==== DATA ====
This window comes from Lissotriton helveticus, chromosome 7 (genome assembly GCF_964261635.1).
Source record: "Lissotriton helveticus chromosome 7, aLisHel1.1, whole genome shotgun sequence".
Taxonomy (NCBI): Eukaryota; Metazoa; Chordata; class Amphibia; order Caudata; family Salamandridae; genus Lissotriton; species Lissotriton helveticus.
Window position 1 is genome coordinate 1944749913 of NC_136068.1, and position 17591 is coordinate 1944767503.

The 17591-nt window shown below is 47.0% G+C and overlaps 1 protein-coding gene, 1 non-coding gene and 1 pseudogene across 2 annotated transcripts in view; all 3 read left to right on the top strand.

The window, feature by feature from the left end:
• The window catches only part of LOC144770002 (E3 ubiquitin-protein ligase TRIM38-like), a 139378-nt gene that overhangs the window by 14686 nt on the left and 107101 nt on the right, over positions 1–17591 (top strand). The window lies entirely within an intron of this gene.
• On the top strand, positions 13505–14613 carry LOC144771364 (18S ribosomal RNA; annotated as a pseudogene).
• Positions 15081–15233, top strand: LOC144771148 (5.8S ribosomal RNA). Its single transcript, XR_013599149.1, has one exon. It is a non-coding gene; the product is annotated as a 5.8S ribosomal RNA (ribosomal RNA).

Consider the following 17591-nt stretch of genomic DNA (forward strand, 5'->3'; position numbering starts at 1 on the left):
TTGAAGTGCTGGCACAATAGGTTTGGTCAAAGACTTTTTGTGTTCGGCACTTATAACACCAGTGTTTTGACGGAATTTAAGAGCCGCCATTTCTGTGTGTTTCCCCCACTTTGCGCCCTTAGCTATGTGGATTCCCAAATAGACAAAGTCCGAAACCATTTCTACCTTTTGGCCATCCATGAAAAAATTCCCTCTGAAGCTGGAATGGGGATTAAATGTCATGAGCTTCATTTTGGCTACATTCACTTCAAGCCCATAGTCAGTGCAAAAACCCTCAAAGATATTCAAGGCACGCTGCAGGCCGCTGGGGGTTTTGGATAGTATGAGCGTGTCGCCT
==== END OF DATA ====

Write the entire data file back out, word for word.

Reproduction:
This window comes from Lissotriton helveticus, chromosome 7 (genome assembly GCF_964261635.1).
Source record: "Lissotriton helveticus chromosome 7, aLisHel1.1, whole genome shotgun sequence".
Taxonomy (NCBI): Eukaryota; Metazoa; Chordata; class Amphibia; order Caudata; family Salamandridae; genus Lissotriton; species Lissotriton helveticus.
Window position 1 is genome coordinate 1944749913 of NC_136068.1, and position 17591 is coordinate 1944767503.

The 17591-nt window shown below is 47.0% G+C and overlaps 1 protein-coding gene, 1 non-coding gene and 1 pseudogene across 2 annotated transcripts in view; all 3 read left to right on the top strand.

The window, feature by feature from the left end:
• The window catches only part of LOC144770002 (E3 ubiquitin-protein ligase TRIM38-like), a 139378-nt gene that overhangs the window by 14686 nt on the left and 107101 nt on the right, over positions 1–17591 (top strand). The window lies entirely within an intron of this gene.
• On the top strand, positions 13505–14613 carry LOC144771364 (18S ribosomal RNA; annotated as a pseudogene).
• Positions 15081–15233, top strand: LOC144771148 (5.8S ribosomal RNA). Its single transcript, XR_013599149.1, has one exon. It is a non-coding gene; the product is annotated as a 5.8S ribosomal RNA (ribosomal RNA).

Consider the following 17591-nt stretch of genomic DNA (forward strand, 5'->3'; position numbering starts at 1 on the left):
TTGAAGTGCTGGCACAATAGGTTTGGTCAAAGACTTTTTGTGTTCGGCACTTATAACACCAGTGTTTTGACGGAATTTAAGAGCCGCCATTTCTGTGTGTTTCCCCCACTTTGCGCCCTTAGCTATGTGGATTCCCAAATAGACAAAGTCCGAAACCATTTCTACCTTTTGGCCATCCATGAAAAAATTCCCTCTGAAGCTGGAATGGGGATTAAATGTCATGAGCTTCATTTTGGCTACATTCACTTCAAGCCCATAGTCAGTGCAAAAACCCTCAAAGATATTCAAGGCACGCTGCAGGCCGCTGGGGGTTTTGGATAGTATGAGCGTGTCGCCT